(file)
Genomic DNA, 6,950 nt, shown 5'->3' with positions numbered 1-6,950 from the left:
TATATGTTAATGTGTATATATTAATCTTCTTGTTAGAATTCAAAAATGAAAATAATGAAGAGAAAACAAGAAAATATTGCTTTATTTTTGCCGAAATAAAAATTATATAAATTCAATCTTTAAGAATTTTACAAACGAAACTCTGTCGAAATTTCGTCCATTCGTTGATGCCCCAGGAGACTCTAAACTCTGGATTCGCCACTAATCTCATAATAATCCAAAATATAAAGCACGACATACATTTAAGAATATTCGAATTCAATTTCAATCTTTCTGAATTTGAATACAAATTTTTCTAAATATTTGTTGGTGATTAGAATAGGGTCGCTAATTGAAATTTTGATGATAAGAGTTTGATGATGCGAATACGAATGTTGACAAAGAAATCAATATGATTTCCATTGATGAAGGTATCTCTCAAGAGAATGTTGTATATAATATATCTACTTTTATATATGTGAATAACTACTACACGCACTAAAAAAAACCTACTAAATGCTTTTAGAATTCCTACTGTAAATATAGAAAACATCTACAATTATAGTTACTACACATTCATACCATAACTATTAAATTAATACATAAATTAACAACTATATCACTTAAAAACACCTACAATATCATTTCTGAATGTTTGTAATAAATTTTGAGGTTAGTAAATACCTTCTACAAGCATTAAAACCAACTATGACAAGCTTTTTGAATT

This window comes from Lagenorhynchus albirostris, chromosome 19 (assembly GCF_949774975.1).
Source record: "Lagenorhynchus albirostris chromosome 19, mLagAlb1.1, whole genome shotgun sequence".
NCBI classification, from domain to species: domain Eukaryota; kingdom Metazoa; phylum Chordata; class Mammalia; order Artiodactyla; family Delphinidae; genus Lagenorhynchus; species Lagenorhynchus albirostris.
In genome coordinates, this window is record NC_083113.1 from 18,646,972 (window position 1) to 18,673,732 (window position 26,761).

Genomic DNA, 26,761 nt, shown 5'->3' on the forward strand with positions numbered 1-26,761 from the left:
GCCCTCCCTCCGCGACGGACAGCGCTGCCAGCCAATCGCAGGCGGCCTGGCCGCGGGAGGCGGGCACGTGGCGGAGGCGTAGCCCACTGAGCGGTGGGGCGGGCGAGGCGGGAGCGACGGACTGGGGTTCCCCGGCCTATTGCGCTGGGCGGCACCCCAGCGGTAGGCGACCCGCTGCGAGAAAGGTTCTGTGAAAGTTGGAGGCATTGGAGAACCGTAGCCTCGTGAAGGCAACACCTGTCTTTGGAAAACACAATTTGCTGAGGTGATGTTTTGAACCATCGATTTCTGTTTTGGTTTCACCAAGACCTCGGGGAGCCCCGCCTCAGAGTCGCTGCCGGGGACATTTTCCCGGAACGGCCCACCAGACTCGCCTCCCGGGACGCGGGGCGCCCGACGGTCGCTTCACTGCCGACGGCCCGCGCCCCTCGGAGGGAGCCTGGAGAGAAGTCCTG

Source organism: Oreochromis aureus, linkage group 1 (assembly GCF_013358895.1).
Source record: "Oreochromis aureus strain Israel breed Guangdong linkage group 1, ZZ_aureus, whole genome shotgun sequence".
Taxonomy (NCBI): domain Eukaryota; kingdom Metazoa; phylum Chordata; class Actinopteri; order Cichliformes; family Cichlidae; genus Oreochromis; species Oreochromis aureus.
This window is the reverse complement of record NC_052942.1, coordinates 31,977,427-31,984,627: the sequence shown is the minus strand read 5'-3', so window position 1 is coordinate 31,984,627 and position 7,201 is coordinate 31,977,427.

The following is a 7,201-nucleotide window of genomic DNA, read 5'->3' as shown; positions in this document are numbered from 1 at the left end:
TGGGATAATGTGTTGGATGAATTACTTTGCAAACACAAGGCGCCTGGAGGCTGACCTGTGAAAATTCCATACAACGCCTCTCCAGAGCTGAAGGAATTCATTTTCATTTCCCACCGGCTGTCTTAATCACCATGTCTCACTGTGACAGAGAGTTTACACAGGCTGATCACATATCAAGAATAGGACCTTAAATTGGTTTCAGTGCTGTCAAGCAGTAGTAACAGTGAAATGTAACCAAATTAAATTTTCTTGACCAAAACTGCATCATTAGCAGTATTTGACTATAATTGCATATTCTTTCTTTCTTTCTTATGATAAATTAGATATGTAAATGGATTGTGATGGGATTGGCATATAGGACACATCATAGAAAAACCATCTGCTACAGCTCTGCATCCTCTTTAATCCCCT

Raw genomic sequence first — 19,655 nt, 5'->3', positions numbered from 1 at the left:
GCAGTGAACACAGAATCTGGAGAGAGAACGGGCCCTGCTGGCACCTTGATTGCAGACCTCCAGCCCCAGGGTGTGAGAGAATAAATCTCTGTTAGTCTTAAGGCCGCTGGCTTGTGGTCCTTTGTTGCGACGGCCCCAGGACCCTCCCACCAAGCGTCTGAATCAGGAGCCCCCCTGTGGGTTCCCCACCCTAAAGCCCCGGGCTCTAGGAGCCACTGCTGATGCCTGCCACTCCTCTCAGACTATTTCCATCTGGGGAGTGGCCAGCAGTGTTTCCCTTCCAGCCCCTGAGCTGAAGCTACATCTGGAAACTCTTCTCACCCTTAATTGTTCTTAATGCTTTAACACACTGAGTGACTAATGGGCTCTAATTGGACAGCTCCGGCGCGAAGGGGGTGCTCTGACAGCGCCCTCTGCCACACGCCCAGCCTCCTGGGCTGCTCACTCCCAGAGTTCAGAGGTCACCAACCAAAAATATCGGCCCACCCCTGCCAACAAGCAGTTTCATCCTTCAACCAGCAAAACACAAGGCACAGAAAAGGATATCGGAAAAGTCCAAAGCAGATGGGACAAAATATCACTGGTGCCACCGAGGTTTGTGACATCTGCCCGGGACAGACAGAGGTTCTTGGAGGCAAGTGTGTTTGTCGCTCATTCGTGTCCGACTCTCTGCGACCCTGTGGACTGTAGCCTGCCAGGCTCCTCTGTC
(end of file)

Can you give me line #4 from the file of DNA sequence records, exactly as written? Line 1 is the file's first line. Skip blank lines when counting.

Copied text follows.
Source record: "Lagenorhynchus albirostris chromosome 19, mLagAlb1.1, whole genome shotgun sequence".